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30
Mar
2009
Three truths about coaching

Here are 3 truths about coaching which at first appear counter-intuitive. 

Michael Bungay Stanier, has identified some of the pitfalls of introducing coaching into an organisation and some practical ways to overcome them:

1.  Don't introduce a coaching culture - this gives the impression that it's the latest trend from HR rather than giving it the business and personal contexts which encourage managers to want to try it out and see what's in it for them.

2.  Keep it short, keep it simple - Michael suggests that coaching in 10 minutes or less makes coaching achievable.  Using coaching like this makes it easy to fit into the working day and so encourages managers to use this style more.  Benefits include more motivated employees resulting in a reduced workload for the manager.  A win/win for everyone.

3.  Strive for adequate - that means appropriate for the moment and efficient.  Building a mystique around coaching just discourages managers from even trying, so encouragement to use the skills they've got, supported by some training, creates the momentum for most to try it out for themselves.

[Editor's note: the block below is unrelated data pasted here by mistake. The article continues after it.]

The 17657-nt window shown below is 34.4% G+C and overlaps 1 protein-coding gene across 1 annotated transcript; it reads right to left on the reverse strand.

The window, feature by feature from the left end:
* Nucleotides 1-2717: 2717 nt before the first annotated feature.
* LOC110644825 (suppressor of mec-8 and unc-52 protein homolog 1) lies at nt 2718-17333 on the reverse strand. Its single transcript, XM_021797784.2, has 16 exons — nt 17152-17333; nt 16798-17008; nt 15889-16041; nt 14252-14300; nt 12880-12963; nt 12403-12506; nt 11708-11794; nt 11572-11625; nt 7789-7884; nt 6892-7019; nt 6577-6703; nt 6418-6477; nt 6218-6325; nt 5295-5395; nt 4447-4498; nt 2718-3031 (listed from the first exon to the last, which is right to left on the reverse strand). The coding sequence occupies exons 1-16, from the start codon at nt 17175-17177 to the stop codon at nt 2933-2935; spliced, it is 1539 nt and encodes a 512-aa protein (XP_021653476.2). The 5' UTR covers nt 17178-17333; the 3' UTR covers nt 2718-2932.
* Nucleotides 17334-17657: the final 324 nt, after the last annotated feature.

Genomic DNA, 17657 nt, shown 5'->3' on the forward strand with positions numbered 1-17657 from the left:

As always, Michael offers practical, no-nonsense advice.  What I like about Michael's suggestions is that he offers a practical way of introducing coaching to an organisation without a fanfare and having getting it perfect.  Having said this, for people in more isolated leadership roles - CEOs, HR Directors, headteachers for example - having an external coach can be of immense benefit.  They can listen, be a sounding board, someone willing to challenge assumptions, provide support, feedback and encouragement that would not otherwise be there.

 

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